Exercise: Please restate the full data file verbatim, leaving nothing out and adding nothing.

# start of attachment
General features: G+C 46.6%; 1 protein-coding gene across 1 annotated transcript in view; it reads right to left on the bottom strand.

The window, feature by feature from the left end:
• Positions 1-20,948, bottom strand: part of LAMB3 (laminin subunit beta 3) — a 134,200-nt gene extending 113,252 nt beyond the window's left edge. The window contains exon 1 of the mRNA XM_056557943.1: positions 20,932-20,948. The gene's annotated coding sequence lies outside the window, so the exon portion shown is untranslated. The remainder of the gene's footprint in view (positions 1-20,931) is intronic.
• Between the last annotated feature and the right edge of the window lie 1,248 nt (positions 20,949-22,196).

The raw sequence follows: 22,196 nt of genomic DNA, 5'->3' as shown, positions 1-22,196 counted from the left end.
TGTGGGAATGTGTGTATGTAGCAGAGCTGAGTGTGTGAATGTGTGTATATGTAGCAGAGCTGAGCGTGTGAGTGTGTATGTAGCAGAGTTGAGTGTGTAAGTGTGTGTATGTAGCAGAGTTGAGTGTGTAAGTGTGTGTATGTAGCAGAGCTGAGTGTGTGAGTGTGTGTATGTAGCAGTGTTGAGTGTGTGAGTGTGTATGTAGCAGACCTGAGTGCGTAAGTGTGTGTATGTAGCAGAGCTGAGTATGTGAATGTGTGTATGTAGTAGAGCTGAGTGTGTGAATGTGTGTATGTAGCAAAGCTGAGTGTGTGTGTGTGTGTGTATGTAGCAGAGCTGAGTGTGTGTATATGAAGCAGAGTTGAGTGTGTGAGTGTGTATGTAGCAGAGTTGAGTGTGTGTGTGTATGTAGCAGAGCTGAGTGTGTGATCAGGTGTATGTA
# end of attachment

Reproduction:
General features: G+C 46.6%; 1 protein-coding gene across 1 annotated transcript in view; it reads right to left on the bottom strand.

The window, feature by feature from the left end:
• Positions 1-20,948, bottom strand: part of LAMB3 (laminin subunit beta 3) — a 134,200-nt gene extending 113,252 nt beyond the window's left edge. The window contains exon 1 of the mRNA XM_056557943.1: positions 20,932-20,948. The gene's annotated coding sequence lies outside the window, so the exon portion shown is untranslated. The remainder of the gene's footprint in view (positions 1-20,931) is intronic.
• Between the last annotated feature and the right edge of the window lie 1,248 nt (positions 20,949-22,196).

The raw sequence follows: 22,196 nt of genomic DNA, 5'->3' as shown, positions 1-22,196 counted from the left end.
TGTGGGAATGTGTGTATGTAGCAGAGCTGAGTGTGTGAATGTGTGTATATGTAGCAGAGCTGAGCGTGTGAGTGTGTATGTAGCAGAGTTGAGTGTGTAAGTGTGTGTATGTAGCAGAGTTGAGTGTGTAAGTGTGTGTATGTAGCAGAGCTGAGTGTGTGAGTGTGTGTATGTAGCAGTGTTGAGTGTGTGAGTGTGTATGTAGCAGACCTGAGTGCGTAAGTGTGTGTATGTAGCAGAGCTGAGTATGTGAATGTGTGTATGTAGTAGAGCTGAGTGTGTGAATGTGTGTATGTAGCAAAGCTGAGTGTGTGTGTGTGTGTGTATGTAGCAGAGCTGAGTGTGTGTATATGAAGCAGAGTTGAGTGTGTGAGTGTGTATGTAGCAGAGTTGAGTGTGTGTGTGTATGTAGCAGAGCTGAGTGTGTGATCAGGTGTATGTA